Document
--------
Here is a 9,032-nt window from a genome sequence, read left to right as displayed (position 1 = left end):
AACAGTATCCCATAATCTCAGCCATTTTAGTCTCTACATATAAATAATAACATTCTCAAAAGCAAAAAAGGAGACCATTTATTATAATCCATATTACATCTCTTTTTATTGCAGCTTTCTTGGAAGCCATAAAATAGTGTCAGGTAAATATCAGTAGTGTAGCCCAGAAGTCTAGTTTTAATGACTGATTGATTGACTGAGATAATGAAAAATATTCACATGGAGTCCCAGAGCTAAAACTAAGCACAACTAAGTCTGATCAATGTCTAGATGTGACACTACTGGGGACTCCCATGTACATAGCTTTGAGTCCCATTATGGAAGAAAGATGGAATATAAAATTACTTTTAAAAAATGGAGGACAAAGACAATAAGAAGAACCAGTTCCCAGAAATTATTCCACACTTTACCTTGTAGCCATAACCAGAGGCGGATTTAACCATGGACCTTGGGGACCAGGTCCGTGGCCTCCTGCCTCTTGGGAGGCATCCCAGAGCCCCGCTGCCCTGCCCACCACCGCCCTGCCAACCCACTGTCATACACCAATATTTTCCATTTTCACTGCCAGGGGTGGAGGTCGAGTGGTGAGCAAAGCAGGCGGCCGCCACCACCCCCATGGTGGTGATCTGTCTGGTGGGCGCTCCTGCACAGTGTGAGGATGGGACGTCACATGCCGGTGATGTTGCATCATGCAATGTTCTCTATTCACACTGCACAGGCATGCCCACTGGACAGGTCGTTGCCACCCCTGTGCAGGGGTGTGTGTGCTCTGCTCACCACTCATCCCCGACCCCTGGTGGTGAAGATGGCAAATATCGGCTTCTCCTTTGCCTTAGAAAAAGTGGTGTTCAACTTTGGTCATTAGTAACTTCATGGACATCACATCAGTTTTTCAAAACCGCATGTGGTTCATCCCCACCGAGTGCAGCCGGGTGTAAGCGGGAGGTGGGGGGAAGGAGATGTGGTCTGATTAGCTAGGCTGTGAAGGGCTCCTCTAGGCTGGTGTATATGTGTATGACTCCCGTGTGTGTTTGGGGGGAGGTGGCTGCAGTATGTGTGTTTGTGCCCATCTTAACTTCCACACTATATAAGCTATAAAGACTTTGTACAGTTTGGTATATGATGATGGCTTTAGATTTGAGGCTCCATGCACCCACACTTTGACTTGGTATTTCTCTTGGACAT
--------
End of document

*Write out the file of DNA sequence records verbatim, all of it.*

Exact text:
Here is a 9,032-nt window from a genome sequence, read left to right as displayed (position 1 = left end):
AACAGTATCCCATAATCTCAGCCATTTTAGTCTCTACATATAAATAATAACATTCTCAAAAGCAAAAAAGGAGACCATTTATTATAATCCATATTACATCTCTTTTTATTGCAGCTTTCTTGGAAGCCATAAAATAGTGTCAGGTAAATATCAGTAGTGTAGCCCAGAAGTCTAGTTTTAATGACTGATTGATTGACTGAGATAATGAAAAATATTCACATGGAGTCCCAGAGCTAAAACTAAGCACAACTAAGTCTGATCAATGTCTAGATGTGACACTACTGGGGACTCCCATGTACATAGCTTTGAGTCCCATTATGGAAGAAAGATGGAATATAAAATTACTTTTAAAAAATGGAGGACAAAGACAATAAGAAGAACCAGTTCCCAGAAATTATTCCACACTTTACCTTGTAGCCATAACCAGAGGCGGATTTAACCATGGACCTTGGGGACCAGGTCCGTGGCCTCCTGCCTCTTGGGAGGCATCCCAGAGCCCCGCTGCCCTGCCCACCACCGCCCTGCCAACCCACTGTCATACACCAATATTTTCCATTTTCACTGCCAGGGGTGGAGGTCGAGTGGTGAGCAAAGCAGGCGGCCGCCACCACCCCCATGGTGGTGATCTGTCTGGTGGGCGCTCCTGCACAGTGTGAGGATGGGACGTCACATGCCGGTGATGTTGCATCATGCAATGTTCTCTATTCACACTGCACAGGCATGCCCACTGGACAGGTCGTTGCCACCCCTGTGCAGGGGTGTGTGTGCTCTGCTCACCACTCATCCCCGACCCCTGGTGGTGAAGATGGCAAATATCGGCTTCTCCTTTGCCTTAGAAAAAGTGGTGTTCAACTTTGGTCATTAGTAACTTCATGGACATCACATCAGTTTTTCAAAACCGCATGTGGTTCATCCCCACCGAGTGCAGCCGGGTGTAAGCGGGAGGTGGGGGGAAGGAGATGTGGTCTGATTAGCTAGGCTGTGAAGGGCTCCTCTAGGCTGGTGTATATGTGTATGACTCCCGTGTGTGTTTGGGGGGAGGTGGCTGCAGTATGTGTGTTTGTGCCCATCTTAACTTCCACACTATATAAGCTATAAAGACTTTGTACAGTTTGGTATATGATGATGGCTTTAGATTTGAGGCTCCATGCACCCACACTTTGACTTGGTATTTCTCTTGGACAT